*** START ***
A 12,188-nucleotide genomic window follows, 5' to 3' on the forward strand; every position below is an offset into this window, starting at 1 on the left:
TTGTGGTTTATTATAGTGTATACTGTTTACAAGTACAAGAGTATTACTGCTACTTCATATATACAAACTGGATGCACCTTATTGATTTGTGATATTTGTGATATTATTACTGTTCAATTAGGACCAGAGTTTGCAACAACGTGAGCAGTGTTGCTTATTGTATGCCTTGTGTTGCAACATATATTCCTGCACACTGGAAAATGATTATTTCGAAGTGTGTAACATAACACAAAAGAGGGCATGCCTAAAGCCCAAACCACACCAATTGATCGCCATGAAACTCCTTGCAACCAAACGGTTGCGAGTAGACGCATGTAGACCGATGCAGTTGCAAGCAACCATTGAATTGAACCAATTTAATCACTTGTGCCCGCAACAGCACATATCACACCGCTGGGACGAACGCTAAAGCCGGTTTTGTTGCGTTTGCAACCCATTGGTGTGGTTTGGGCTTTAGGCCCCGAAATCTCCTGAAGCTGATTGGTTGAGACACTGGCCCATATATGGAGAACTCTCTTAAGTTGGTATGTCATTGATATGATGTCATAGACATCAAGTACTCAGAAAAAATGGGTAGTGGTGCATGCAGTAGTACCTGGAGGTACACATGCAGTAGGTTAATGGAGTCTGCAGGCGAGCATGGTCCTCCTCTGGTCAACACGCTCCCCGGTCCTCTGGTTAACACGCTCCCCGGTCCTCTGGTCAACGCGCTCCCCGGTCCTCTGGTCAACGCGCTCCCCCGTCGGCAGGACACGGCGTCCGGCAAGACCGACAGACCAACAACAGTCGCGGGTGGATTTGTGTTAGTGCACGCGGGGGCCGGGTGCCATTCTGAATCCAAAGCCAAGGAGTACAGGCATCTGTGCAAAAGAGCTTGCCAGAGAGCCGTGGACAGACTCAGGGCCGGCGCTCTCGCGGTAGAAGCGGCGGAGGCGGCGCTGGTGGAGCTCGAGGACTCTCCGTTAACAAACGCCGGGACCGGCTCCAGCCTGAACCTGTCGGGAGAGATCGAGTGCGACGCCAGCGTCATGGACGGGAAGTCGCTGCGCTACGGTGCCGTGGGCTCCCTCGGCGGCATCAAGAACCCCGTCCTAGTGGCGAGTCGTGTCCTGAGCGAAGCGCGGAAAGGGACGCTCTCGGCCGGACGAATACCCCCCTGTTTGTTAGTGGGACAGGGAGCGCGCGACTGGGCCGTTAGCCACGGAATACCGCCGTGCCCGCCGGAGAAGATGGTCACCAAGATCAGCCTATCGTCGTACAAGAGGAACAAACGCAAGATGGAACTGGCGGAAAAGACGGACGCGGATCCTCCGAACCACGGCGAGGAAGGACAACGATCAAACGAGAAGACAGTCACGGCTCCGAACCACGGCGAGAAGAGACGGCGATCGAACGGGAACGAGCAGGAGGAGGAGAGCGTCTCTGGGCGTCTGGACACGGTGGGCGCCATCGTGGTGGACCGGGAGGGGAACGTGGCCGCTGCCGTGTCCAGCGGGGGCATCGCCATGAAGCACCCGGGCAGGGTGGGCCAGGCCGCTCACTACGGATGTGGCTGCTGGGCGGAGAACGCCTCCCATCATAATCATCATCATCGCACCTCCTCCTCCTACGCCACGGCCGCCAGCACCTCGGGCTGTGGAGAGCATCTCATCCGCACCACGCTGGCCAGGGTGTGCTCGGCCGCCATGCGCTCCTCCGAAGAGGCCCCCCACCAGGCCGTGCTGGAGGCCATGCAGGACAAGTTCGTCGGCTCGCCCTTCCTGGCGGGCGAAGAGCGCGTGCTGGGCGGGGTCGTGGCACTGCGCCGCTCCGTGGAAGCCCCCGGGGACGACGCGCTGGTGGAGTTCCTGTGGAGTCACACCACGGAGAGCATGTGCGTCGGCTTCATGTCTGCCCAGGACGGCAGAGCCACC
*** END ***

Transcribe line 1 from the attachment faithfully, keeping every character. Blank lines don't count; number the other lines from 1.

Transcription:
A 12,188-nucleotide genomic window follows, 5' to 3' on the forward strand; every position below is an offset into this window, starting at 1 on the left: